One of Christian theology’s most prophetic voices offers a challenging biblical analysis of the role of money in our culture. Wealth in America, Brueggemann says, acts as a narcotic, numbing us. “The great contradiction is that we have more and more money and less and less generosity — less and less public money for the needy, less charity for the neighbor.” (Photo: Prisoner 5413, Creative Commons)
When Zacchaeus encountered Jesus, he did not promise to read scripture more faithfully nor to attend the synagogue more regularly. On this occasion he was not pledging his time or his talent to the programmatic mission of the faith community. Worthy as those are — and necessary for the life of the people of God — this visit was about something else.
By the Rev. Marcus C. Lohrmann
By Lt. Col. David Penman
Any statement on stewardship must be kept in the context of who and whose we are. We are charged with taking care of things until Jesus comes again. But this is certainly not a passive supervision of God’s creation. We are all charged with doing his work.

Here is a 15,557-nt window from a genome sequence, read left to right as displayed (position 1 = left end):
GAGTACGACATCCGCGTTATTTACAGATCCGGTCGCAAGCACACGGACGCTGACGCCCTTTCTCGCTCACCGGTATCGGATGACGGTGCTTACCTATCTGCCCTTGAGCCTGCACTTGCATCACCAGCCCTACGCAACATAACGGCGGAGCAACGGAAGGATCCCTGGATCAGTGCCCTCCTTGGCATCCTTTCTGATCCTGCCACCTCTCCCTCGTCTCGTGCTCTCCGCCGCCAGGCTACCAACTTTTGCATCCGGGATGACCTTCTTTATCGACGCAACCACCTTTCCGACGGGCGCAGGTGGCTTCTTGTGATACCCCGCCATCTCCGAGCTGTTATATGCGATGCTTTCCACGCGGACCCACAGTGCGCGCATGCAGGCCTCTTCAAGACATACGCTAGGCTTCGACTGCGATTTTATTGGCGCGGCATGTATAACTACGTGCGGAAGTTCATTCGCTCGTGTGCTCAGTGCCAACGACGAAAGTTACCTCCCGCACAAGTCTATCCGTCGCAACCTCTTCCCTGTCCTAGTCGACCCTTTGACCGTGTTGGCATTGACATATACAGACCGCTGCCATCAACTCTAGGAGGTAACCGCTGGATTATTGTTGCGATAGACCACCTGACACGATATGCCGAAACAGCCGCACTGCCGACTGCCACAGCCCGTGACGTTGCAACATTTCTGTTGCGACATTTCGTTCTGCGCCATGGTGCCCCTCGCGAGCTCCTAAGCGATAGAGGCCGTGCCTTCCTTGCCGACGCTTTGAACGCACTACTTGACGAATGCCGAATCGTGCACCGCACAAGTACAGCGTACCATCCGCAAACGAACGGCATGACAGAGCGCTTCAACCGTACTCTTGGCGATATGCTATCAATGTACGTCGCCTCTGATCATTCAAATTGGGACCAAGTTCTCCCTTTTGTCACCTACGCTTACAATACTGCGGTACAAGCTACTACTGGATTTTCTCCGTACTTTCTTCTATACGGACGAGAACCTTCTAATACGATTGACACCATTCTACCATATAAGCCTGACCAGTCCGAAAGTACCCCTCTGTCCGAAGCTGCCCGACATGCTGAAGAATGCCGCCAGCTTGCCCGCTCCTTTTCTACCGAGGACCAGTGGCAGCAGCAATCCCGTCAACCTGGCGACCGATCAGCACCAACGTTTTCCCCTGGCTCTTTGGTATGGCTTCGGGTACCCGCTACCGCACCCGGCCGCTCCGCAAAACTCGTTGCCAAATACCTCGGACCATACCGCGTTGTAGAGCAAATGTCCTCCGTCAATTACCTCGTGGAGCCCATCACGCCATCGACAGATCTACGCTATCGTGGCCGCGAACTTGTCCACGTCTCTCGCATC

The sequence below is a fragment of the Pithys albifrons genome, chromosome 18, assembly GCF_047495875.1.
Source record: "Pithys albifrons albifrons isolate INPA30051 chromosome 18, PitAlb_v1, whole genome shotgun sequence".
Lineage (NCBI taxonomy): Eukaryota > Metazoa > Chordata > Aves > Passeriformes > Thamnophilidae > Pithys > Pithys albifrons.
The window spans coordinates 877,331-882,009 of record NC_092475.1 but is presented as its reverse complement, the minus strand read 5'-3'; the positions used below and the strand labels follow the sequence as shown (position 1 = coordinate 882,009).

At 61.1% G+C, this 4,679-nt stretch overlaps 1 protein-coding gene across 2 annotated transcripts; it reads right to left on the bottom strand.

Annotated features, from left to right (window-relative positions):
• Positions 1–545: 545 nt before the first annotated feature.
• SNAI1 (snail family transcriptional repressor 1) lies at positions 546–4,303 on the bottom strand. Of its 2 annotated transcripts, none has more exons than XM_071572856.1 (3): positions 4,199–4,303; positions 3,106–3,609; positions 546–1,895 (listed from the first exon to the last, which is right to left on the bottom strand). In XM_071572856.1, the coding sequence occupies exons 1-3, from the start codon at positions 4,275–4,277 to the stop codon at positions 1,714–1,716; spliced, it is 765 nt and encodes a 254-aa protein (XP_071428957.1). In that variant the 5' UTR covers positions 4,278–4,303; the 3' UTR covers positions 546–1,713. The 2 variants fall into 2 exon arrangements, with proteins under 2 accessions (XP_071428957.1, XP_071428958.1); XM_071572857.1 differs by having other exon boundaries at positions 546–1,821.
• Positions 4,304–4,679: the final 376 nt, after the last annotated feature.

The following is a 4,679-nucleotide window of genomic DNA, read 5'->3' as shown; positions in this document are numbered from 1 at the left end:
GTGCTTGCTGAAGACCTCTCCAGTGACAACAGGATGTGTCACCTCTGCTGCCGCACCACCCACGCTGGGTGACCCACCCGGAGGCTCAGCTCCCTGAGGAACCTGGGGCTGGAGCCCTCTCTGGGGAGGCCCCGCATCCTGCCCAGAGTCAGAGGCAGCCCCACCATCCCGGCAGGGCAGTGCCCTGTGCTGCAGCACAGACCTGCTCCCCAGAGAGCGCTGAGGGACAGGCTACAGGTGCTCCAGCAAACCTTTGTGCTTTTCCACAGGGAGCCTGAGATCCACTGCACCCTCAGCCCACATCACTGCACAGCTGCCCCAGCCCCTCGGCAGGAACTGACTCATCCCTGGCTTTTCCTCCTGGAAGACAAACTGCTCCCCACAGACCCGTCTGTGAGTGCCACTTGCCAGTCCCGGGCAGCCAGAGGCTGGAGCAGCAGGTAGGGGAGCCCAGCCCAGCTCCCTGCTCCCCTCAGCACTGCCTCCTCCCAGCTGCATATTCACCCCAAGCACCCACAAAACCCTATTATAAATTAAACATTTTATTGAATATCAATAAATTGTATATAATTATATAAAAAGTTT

Lectionary Reflection for May 23
Ask your average mainline Christian what Pentecost is all about, and you’re likely to hear everything from “I don’t know” to “We all wear red.” Worship leaders, preachers, and Christian educators should give careful thought to this important day.
LECTIONARY REFLECTION: May 9, 2010
Sixth Sunday of Easter, Year C
Jesus promised that “we will come and make our home with them.” When God moves into the neighborhood things are bound to change. That means it’s time to meet the neighbors and build some community.
LECTIONARY REFLECTION FOR MAY 2, 2010
It’s easy to be a concealed Christian, an undercover lover, loving in ways that are comfortable for you and for me. It’s easy to sing the old hymn “I love to tell the Story” when everyone else knows the story and lukewarm is the temperature of the day. Jesus asks—no commands—more of his disciples.
LECTIONARY REFLECTION – April 25
Oh my! How we long for everything in life to be made plain to us. Not very many people I know actually enjoy living in the tension of ambiguity and the unknown or unseen. Most folks prefer a world of clear blacks and whites to mottled grays and muddy waters. Unfortunately, we often like our theology like that, too
In this week’s assigned Gospel reading, Jesus asked Peter three times if Peter loved him. Jesus’s responses to Peter’s affirmations tell a lot about the path of discipleship Jesus asks us to walk.
This Lent has taught me that Martin Luther was correct: We have no free will. Our wills are thoroughly corrupted by sin and our selfish desires. I had given up sweets for Lent, but then someone gave me homemade candy. Free will? Not a chance!